|Address:||State Highway 77 and Otoe Street, Perry, Oklahoma 040, Noble County 103; NW 1/4, Sec. 14, T 21 N, R 1 W.||Country||Noble|
This distinctive stone stadium was built by the WPA in 1939. A 1999 document from the Cherokee Strip Museum describes the stadium’s origins:
“This year we are celebrating the 60″ anniversary of Perry Stadium, the home of Daniels Field. Men of the federal Works Project Administration (WPA) at an estimated cost of $100,000 built the sandstone structure in 1939. To those too young to remember, the WPA was an agency conceived by President Franklin D. Roosevelt to help overcome the Great Depression. Originally the stadium included a baseball field as well as the football gridiron, but old age caught up with the Baseball Park years ago when some of the walls began crumbling, and that part of the stadium was converted to a football practice field.” (http://www.cherokee-strip-museum.org)
The Daniel’s Athletic Fields and Stadiums consists of football and baseball fields and a track as well as three grandstands. On either side of the football field and track, the east and west grandstands with a dressing room on each of the south ends measure 280 feet long. Behind the baseball field, the south stands is circular and measures 110 feet. It is linked to the west stadium by a ten foot high fence. The three grandstands and the fence are constructed of colorful, rusticated and coursed native stone. The entry into the west stands is particularly imposing, consisting as it does of a false arcade beneath a stepped cornice on the rear wall of the stadium, rounded corners, vertical insets, and an hexagonalk ticket booth covered with a concrete roof. Ramps rise to entries at the top of the stadium, hidden from view by walls of stone. Athough less decorative, a similar entry exists for the south stands. In the latter the wood tops of bleacher-like seats have been removed, giving the baseball stadium the appearance of the Roman Colosium. Aside from some minor additions of a pressbox and replacement of a section of the rear wall on the west stands with wood siding, the Daniel facility retains its essential integrity.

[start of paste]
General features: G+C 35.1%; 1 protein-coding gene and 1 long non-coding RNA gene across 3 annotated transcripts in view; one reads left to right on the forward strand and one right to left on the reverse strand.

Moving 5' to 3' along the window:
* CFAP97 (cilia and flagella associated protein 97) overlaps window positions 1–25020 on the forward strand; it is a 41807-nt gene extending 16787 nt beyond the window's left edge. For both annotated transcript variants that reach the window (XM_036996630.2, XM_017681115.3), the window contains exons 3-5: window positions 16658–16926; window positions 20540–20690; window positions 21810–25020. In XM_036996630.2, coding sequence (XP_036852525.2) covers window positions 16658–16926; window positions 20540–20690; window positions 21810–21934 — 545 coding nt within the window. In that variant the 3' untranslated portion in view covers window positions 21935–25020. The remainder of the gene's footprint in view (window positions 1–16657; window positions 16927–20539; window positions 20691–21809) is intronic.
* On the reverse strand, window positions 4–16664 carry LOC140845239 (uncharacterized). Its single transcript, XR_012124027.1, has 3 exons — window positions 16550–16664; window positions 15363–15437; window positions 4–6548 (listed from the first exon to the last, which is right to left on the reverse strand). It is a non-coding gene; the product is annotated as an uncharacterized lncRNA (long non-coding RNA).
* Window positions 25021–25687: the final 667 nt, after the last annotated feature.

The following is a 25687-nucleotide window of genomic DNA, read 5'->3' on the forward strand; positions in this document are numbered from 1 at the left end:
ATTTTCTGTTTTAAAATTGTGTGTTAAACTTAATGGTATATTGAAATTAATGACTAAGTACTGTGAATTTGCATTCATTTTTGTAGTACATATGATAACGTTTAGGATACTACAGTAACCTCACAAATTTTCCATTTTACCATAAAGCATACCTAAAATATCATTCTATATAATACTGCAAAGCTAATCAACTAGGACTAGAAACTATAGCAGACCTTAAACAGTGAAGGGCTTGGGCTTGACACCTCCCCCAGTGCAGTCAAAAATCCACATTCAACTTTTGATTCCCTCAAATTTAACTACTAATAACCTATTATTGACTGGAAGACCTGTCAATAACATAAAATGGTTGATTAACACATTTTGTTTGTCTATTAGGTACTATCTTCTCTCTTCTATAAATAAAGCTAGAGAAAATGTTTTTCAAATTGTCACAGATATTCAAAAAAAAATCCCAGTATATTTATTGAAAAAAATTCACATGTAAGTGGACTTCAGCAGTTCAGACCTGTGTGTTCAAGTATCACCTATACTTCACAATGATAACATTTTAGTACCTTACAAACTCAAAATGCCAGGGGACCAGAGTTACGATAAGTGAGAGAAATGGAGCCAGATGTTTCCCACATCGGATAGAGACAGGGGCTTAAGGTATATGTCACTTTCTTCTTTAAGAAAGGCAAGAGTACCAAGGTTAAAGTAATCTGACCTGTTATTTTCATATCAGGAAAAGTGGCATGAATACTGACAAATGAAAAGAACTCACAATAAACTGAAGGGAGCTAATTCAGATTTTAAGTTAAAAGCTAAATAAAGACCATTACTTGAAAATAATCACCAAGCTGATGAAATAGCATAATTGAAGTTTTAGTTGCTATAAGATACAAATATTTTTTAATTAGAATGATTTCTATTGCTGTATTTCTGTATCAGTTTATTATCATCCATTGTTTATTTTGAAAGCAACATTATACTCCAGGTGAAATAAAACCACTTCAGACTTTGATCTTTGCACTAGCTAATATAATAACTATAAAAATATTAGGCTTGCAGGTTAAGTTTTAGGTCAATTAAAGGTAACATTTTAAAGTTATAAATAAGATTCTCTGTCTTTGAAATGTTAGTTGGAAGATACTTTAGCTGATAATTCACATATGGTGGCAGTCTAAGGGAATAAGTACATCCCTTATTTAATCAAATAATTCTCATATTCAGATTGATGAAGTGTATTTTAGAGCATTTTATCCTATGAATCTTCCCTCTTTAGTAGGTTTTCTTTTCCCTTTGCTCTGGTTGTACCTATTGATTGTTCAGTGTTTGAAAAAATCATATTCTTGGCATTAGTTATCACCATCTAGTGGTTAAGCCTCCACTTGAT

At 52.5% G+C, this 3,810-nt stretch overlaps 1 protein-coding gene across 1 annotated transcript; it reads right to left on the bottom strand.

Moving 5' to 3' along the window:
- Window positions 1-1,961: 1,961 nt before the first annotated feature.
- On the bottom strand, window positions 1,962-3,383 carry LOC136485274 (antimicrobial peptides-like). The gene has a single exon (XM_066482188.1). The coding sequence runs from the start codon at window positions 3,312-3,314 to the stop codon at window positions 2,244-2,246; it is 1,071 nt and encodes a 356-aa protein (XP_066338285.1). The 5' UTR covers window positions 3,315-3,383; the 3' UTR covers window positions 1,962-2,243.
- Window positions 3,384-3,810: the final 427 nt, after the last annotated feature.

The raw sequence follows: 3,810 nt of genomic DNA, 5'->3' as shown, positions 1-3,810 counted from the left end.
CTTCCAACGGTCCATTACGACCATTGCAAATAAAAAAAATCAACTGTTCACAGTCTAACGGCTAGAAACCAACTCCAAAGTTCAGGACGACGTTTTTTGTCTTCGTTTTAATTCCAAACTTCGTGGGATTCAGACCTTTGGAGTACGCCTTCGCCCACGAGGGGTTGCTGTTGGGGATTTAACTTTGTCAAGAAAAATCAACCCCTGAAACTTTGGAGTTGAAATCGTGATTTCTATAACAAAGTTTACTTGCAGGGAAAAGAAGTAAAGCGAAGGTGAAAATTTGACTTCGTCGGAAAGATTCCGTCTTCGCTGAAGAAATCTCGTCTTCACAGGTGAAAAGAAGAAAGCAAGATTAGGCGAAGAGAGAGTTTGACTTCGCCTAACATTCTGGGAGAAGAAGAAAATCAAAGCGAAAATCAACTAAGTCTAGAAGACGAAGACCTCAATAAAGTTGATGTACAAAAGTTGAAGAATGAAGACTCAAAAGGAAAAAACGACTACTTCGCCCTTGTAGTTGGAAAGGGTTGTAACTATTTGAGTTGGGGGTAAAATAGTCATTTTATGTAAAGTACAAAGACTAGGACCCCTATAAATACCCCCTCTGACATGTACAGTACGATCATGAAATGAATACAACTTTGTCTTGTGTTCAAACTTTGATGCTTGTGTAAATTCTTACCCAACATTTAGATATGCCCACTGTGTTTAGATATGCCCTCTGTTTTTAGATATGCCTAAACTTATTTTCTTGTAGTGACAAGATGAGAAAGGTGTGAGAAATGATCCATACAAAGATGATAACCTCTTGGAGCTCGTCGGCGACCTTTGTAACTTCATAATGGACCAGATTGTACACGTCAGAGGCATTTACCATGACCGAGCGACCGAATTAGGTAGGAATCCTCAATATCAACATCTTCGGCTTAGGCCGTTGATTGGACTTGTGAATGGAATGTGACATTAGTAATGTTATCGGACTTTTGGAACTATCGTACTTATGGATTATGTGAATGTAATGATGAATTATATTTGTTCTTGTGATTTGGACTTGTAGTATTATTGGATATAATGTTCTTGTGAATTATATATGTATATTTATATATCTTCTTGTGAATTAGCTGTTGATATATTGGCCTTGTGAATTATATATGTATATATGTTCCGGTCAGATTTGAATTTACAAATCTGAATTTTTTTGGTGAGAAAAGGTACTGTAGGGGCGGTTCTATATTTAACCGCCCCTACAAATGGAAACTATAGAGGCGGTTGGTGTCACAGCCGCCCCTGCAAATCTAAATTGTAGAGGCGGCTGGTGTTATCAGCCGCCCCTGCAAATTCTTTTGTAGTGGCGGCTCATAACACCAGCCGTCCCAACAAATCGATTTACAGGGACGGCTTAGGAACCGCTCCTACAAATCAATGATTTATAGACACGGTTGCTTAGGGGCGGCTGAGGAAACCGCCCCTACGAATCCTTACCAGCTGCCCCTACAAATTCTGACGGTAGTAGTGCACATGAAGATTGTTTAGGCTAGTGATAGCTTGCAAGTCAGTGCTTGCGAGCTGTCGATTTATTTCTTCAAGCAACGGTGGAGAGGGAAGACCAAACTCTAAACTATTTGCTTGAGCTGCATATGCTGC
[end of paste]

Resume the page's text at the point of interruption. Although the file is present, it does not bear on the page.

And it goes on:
The Daniel’s Athletic fields and Stadiums constitute an exceptionally remarkable example of WPA recreational architecture. The use of heavily rusticated cut native stone as constructive material and details such as an arcade gives the facility a unique and distinctly Romanesque style. Despite use of unskilled workers, the masonry is particularly good. To include a baseball field and stadium with a track and football field make it unusual as well. Certainly there is nothing like it nor as recreationally comprehnsive in the northwestern Oklahoma counties. The Daniel facility was exceptionally significant in its impact upon the social and economic life of the Perry community. To gather together for athletic contests following its completion improved morale, despite the destitution of the depression years. Construction also infused wages from some 74,000 man-hours of labor into the economic life of the town, helping to revitalize business activity along mainstreet. The economic impact upon the jobless workers who found employment with the project were aided even more materially. And the athletic fields and stadiums have been of long-lasting benefit to the community in that they have been heavily utilized for nearly a half century.
VERBAL BOUNDARY DESCRIPTION: On the northeast edge of Perry at the intersection of U.S No. 77 and Otoe Street, the property is described as the Wl/2 of the NWl/4 of the NW 1/4 Sec. 14, T 21 N, R 1 W.
The Oklahoman: Sep 25, 1938. http://www.cherokee-strip-museum.org/Beers/Beers-19990827.htm http://www.panoramio.com/photo/64836687 http://www.flickr.com/photos/sethgaines/8359574350/